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  HOME | Mexico

Dressing Baby Jesus: A Tradition That Sustains Thousands of Families

MEXICO CITY – Every year, thousands flock to the Niño Dios market in the heart of Mexico City in search of accessories to dress Baby Jesus figurines in commemoration of the presentation of Jesus at the church.

The market, located on Talavera street, showcases a wide array of garments and accessories to dress the Jesus figurines, including gowns, shoes and scepters. Although the Catholic Church suggests that the statues be dressed in white, one is able to find a multitude of unorthodox outfits, ranging from the jerseys of soccer players to mariachis to Christian figures like the pope or Saint Jude.

Along with thousands of others, Cecilia Lopez Romero’s family makes their living here.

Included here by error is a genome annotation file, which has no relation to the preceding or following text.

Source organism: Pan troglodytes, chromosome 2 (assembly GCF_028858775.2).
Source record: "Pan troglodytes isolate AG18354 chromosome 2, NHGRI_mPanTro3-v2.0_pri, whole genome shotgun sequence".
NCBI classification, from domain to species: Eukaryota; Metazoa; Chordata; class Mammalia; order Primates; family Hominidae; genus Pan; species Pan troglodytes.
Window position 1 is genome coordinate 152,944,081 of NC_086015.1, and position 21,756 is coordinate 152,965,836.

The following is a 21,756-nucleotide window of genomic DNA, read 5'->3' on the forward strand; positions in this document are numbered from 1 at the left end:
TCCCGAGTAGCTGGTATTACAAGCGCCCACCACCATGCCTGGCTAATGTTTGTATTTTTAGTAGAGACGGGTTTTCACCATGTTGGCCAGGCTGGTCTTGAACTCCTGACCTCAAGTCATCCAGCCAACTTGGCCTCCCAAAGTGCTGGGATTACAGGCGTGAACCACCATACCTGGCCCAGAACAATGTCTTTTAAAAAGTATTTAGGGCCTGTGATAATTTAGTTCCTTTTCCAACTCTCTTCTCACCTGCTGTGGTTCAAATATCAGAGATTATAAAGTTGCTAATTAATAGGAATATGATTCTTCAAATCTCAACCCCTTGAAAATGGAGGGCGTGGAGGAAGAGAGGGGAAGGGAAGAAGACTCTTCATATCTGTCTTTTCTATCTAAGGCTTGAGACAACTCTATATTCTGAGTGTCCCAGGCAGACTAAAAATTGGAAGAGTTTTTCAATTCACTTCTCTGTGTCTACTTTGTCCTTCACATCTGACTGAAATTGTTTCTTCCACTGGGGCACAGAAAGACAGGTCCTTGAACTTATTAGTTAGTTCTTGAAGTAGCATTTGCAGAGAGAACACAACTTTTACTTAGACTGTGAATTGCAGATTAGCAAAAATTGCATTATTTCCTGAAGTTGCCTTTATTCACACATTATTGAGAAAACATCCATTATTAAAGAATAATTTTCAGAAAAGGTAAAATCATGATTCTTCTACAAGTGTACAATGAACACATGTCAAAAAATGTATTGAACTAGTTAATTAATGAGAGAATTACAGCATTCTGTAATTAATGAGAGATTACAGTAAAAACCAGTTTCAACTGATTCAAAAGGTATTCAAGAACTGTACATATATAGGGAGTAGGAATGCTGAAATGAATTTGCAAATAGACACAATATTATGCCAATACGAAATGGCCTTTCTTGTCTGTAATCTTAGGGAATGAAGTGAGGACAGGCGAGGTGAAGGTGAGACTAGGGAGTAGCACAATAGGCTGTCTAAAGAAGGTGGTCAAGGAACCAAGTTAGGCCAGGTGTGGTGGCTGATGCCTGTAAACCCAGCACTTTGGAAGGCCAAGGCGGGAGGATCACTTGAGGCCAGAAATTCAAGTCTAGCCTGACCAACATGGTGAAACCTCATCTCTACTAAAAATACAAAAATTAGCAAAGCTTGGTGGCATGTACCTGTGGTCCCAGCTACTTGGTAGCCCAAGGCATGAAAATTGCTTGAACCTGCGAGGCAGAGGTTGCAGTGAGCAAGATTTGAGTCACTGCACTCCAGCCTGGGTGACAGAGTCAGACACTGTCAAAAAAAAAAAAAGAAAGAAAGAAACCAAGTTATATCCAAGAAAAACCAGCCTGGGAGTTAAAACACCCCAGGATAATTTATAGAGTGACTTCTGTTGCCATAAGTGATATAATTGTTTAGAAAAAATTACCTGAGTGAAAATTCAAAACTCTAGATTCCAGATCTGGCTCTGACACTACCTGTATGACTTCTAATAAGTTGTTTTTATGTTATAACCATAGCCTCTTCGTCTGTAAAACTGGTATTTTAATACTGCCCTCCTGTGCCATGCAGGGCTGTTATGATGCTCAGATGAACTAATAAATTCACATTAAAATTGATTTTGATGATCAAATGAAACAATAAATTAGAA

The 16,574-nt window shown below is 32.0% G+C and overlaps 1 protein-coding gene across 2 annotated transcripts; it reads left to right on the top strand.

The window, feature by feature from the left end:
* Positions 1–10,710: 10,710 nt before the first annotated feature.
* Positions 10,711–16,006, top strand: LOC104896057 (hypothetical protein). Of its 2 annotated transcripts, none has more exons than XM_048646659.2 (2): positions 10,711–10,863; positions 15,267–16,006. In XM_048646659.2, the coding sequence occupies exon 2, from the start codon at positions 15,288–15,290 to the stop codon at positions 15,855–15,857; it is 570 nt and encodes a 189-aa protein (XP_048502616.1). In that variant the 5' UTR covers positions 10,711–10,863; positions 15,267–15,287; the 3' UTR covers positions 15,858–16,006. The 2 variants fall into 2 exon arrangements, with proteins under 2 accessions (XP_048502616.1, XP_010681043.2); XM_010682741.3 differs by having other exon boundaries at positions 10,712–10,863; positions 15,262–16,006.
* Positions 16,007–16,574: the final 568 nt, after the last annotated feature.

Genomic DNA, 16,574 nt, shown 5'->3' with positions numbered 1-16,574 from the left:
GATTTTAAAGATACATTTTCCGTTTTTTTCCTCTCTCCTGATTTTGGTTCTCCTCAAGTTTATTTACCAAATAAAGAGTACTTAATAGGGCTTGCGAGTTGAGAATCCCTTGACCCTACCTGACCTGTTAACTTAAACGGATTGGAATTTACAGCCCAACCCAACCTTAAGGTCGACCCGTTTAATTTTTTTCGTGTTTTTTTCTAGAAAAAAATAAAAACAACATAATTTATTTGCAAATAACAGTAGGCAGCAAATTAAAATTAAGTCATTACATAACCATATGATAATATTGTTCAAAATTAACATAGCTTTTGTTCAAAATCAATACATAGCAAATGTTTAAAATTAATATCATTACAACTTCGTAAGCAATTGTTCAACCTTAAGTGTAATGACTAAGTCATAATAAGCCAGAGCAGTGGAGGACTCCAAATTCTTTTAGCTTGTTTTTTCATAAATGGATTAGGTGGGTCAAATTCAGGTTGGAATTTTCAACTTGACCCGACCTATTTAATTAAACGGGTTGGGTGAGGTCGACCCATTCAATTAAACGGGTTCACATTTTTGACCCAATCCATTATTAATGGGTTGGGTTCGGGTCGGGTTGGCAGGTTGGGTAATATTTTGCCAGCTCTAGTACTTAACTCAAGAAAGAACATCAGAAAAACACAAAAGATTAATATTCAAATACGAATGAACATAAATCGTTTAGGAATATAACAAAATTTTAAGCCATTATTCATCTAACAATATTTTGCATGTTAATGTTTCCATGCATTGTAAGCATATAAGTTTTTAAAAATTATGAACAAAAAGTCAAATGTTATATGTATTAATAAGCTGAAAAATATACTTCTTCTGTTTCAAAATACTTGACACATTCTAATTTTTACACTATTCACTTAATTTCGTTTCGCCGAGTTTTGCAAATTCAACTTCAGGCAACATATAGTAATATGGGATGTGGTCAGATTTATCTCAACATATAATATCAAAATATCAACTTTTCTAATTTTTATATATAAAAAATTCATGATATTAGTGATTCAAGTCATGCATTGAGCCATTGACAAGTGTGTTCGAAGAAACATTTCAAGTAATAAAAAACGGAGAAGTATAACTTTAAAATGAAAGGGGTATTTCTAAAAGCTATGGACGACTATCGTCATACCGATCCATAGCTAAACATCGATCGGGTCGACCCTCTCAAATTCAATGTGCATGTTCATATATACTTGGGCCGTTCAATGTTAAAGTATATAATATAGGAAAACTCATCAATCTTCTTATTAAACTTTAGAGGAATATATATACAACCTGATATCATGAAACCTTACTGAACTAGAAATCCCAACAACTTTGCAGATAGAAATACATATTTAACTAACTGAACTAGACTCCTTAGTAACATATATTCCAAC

Teresa Ramirez Lopez, the daughter of 96-year-old Cecilia, told EFE how her parents used to drive around in her father’s van 50 years ago selling wooden chairs for the Baby Jesus figurines that he made.

But selling accessories is not the only trade pursued here.

Former snack vendor Luis Jimenez repairs up to 120 Baby Jesus statues per day using plaster and spray paint. He then adds the finishing touches, such as lips, eyes and eyebrows with a fine brush, a task that earns him anywhere from 50 to 150 pesos ($2-8) a piece. He even throws in a couple for free as his “daily good deed.”

“I brought my Baby Jesus to have it fixed and touched up,” said Maria Luisa Herrera who, for 10 years, has come to the market to find all the accessories necessary to celebrate Candlemas, also known as the Feast of the Presentation of Our Lord Jesus.

Although Talavera Street started it all, the tradition of clothing Baby Jesus figurines for Candlemas nowadays is a feature of almost every Mexican city.

 

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